- Change your water as frequently as possible. Daily is recommended but if you forget, change it every few days. New roots will begin sprouting in as little as a week.
- Once you see about 2 or 3 inches of roots growing, it’s time to move your cuttings to the soil. The rooting process in water will take anywhere from 4 to 8 weeks.
Soil For Umbrella Plants
The easiest way to maintain an Umbrella Plant is to plant it in a proper potting mix. Regular household potting mix will work fine with more perlite mixed in to help with drainage and proper airflow to the roots. Perlite is especially helpful when you’re initially transplanting your cuttings. I like to use 25% perlite and 75% household potting mix.
High-quality fertile soil may contain peat moss and other nutrients to get your cuttings off to a good start. It’s a good idea to invest in good quality potting mix in order to promote proper root growth.
Once you select a new pot, air layering your soil works great with many indoor plants. You achieve this by layering pebbles in the bottom, a couple of inches of soil and perlite mixture, another layer of pebbles, and then repeat until your pot is full.
Pots For Umbrella Plants
Be sure to use a container with drainage holes or your plant may get root rot. Potting mix can plug up drainage holes so put a layer of pebbles or small rocks in the bottom of the container before adding soil to keep this from happening.
Choosing a container with a saucer is helpful for indoor plants so excess water can drain out.
Proper Care For Umbrella Plants
They are low-maintenance plants to grow which makes them a favorite amongst plant growers. Your plant will grow best in moist soil but not soil that is overly wet. They don’t grow as much during the winter months so you may notice that they will need less water during the winter and more in the spring.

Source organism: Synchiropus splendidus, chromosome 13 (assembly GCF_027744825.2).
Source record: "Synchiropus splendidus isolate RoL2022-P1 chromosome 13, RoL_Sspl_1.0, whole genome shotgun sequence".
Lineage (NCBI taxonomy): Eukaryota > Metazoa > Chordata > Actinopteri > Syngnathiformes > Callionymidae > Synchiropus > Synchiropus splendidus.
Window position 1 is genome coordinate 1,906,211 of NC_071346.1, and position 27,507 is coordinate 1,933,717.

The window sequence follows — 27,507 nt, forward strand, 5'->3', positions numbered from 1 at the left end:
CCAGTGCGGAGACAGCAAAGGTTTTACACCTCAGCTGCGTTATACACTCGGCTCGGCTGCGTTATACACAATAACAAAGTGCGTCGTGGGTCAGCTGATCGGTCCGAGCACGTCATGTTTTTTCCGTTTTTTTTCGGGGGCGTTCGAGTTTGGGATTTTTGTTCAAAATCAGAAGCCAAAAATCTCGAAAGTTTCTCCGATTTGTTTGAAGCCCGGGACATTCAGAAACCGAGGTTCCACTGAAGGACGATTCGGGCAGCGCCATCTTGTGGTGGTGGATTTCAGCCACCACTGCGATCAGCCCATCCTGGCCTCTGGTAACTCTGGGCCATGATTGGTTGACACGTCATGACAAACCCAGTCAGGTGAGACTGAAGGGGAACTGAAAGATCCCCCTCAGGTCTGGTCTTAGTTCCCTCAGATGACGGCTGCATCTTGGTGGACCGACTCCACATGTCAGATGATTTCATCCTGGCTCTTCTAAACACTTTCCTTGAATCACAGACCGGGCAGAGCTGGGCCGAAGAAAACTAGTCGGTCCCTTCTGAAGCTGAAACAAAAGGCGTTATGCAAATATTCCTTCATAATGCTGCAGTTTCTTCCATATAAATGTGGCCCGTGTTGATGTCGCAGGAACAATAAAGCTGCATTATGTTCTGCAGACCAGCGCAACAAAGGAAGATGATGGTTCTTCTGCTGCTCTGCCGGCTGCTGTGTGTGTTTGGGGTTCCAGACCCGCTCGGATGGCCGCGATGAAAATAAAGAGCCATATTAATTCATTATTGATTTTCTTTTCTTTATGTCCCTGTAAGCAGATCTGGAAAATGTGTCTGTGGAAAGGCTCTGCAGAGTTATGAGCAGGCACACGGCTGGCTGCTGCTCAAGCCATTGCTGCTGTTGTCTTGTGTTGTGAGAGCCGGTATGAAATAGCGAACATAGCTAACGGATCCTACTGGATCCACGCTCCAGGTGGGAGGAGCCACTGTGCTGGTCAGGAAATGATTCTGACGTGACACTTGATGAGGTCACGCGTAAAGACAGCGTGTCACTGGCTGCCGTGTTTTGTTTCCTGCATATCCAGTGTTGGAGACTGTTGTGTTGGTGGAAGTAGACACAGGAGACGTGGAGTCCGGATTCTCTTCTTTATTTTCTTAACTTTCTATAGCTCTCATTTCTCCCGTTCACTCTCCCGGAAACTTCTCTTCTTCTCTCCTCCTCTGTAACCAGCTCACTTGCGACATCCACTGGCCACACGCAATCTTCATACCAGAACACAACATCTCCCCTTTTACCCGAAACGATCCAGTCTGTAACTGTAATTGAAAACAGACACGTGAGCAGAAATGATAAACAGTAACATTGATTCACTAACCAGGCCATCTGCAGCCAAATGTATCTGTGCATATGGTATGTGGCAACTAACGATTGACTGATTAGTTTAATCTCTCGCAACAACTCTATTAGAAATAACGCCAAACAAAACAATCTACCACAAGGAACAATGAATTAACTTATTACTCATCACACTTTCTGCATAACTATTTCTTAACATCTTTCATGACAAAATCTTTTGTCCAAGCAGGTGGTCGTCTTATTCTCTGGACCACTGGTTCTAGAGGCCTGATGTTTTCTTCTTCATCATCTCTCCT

If you press on the top of the soil and it’s no longer feeling damp, it’s almost time to water. These tropical plants love high humidity and have been known to grow directly in water, but they don’t like soggy soil. For this reason, you don’t want to give them too much water.
If you notice your plant getting yellow leaves, too much water may be the culprit. Cut back on your watering or use a plant water meter to tell you when your plant needs water.
The humidity level is not an extreme concern for indoor plants. They will also grow indoors in a dry climate. Every couple of weeks, hold your plant at an angle over the kitchen sink and wash the leaves to prevent spider mites. Giving the plants a rinse and rubbing the leaves gently will keep them at bay. Spider mites are common problems with a lot of indoor plants.
Other Important Notes
Some Schefflera plants have a variegated pattern. This pattern from the parent plant doesn’t always carry over to the new plant. When propagating a variegated umbrella plant, be sure to select a piece of the stalk that has variegated color to it. You’ll generally find this towards the top of a plant where new leaves are growing.
Enjoy watching your new Umbrella Plant grow. It’s so satisfying to see successful propagation and it’s also a fun learning process. Watching the new growth on your Umbrella Plant is extremely satisfying. Once your new plant gets larger, you can propagate it again!
You can see more of my home and houseplants on my home decorating at craft blog, Hootshack.